Progress in accessing environmental data and information

Integrative commentary
Department of the Environment and Heritage
prepared for the 2006 Australian State of the Environment Committee, 2006

Progress since 2001 in accessing data and information for environmental reporting

Since the 2001 state of the environment report (SoE2001), major advances have been made in the availability of environmental data, primarily reflecting technological improvements and institutional changes that have made information more accessible and searchable. Progress has been driven by government policy and the development of national frameworks, guidelines and infrastructure for the ‘public good’ sharing of information and data.

Australian Government data sharing initiatives

The Australian Government Policy on Spatial Data Access and Pricing , administered by the Office of Spatial Data Management (OSDM), provides a whole-of-government approach to ensure that fundamental spatial data collected by agencies in the public interest are used efficiently and effectively to maximise the economic and social benefits to the nation.

The Spatial Data Schedule  lists almost 300 datasets that have been made available online for free or for marginal costs by their host agencies. These digital maps and databases include information on climate, biological and physical parameters of the land and ocean, management boundaries and tenure, biodiversity, natural resources, agriculture, fisheries and a range of other information considered necessary for the ‘public good’. This represents a major effort by the Australian Government to reverse the trend towards privatisation and commercialisation of public data holdings that was identified in SoE2001 as an ‘area requiring urgent action’.

The Australian Spatial Data Infrastructure  (ASDI) is a national initiative that is being implemented by the Spatial Information Council (ANZLIC) to provide better access to essential spatial data, and to increase the effective and efficient use of existing data. It aims to ensure that users of spatial data will be able to acquire consistent datasets to meet their requirements, even though the data are collected and maintained by different authorities. The concept of the ASDI is not to establish a central database, but to set up a distributed network of databases, managed by individual government and industry custodians.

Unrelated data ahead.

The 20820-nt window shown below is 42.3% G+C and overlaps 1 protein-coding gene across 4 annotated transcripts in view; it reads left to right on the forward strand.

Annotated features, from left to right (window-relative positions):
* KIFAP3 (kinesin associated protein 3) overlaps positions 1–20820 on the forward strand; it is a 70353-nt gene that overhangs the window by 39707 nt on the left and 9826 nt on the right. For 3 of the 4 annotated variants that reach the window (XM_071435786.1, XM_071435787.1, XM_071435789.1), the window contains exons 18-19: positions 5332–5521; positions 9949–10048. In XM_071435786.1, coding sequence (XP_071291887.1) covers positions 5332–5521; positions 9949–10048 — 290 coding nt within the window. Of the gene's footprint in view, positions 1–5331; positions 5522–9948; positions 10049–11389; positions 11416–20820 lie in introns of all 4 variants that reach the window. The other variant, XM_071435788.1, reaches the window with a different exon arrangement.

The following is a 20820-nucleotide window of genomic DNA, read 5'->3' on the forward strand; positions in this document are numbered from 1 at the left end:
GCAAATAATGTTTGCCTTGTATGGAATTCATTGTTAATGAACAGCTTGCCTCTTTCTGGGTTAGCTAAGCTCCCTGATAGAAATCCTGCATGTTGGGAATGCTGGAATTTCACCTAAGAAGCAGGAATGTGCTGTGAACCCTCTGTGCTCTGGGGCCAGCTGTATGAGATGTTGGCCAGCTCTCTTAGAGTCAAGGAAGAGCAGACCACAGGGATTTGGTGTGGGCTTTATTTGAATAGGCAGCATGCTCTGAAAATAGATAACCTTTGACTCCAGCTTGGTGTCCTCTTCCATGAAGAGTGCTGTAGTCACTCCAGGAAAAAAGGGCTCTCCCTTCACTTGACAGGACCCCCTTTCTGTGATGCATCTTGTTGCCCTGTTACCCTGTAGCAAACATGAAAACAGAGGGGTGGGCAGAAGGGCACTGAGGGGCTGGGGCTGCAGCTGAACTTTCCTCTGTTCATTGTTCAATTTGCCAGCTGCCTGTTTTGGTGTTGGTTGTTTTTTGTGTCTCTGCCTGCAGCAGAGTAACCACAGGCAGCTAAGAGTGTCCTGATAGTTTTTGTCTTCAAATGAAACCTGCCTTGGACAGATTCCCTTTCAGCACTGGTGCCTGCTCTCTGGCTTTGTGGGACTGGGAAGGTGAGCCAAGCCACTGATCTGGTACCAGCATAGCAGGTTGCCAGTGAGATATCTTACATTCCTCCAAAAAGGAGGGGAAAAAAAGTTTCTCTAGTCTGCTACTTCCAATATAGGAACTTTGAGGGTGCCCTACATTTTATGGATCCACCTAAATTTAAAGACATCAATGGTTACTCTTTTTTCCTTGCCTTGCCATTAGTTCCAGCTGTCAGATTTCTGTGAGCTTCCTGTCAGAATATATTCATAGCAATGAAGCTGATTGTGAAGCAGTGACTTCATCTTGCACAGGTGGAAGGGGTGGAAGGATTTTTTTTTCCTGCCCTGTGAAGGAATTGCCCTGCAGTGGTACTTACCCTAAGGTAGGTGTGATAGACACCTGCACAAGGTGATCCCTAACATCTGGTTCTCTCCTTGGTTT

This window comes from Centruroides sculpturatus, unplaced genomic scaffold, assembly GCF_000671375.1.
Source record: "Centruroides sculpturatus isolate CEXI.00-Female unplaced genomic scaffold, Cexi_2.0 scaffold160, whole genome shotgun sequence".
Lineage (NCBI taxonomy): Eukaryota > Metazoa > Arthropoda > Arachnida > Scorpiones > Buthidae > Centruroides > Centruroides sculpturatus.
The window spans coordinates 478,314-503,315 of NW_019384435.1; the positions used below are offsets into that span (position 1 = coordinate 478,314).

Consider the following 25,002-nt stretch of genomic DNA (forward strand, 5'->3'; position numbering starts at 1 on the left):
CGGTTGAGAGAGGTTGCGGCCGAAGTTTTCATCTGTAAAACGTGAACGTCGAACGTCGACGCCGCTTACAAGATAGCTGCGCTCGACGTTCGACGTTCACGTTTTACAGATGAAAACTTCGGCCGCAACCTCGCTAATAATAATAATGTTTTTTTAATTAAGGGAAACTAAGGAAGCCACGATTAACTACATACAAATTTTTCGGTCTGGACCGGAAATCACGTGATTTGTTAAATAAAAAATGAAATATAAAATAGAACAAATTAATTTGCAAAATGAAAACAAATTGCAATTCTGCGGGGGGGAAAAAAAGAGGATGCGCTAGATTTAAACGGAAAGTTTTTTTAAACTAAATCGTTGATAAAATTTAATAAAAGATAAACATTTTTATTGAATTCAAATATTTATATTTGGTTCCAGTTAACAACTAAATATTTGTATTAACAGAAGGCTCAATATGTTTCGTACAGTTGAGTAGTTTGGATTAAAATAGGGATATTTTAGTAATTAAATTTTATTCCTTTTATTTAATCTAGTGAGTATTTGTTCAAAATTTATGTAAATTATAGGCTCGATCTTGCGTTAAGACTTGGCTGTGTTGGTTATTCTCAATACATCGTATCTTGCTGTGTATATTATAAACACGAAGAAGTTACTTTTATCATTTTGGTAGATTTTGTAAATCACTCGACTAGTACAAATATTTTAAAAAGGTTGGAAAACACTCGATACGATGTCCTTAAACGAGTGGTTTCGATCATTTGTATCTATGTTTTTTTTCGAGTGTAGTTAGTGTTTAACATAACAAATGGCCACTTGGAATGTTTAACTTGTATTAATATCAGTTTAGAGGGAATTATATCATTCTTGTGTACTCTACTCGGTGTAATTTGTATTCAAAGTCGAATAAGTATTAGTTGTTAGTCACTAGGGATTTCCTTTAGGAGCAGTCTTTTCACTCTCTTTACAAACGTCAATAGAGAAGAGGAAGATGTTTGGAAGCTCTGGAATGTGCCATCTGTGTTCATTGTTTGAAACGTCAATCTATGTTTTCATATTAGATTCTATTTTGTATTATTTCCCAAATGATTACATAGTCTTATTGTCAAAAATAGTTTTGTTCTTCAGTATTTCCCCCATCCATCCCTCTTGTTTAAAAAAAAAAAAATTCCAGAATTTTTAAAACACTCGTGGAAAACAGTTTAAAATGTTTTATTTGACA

Discovering spatial data

An important first step toward the ASDI initiative was the Australian Spatial Data Directory (ASDD) hosted by Geoscience Australia, which allows users to search for geospatial information from all jurisdictions. The ASDD was launched in 1998 and has since steadily grown in content to become the key gateway for access to spatial information in Australia.

All states and territories now maintain an online directory for the discovery of spatial data (see Table 1). These directories can be accessed directly or through the ASDD, where they can be searched in conjunction with nodes implemented by Australian Government agencies and commercial organisations. Despite this, Australian Government agencies attempting to achieve national outcomes are still concerned that some state and territory agencies may not fully appreciate the value of spatial data by. The Australian Government considers that the greatest challenge is in raising awareness and building capacity for using spatial data across all jurisdictions.

Table 1: Some key national and state data directories for the online discovery of geospatial information
Jurisdiction Internet address of data directory
Australian Capital Territory Geographic Data Directory
Australian Spatial Data Directory (ASDD)
New South Wales Spatial Data
Northern Territory Spatial Data Directory
Queensland Spatial Data (QSIIS)
South Australian Spatial Information Directory (uses the ASDD)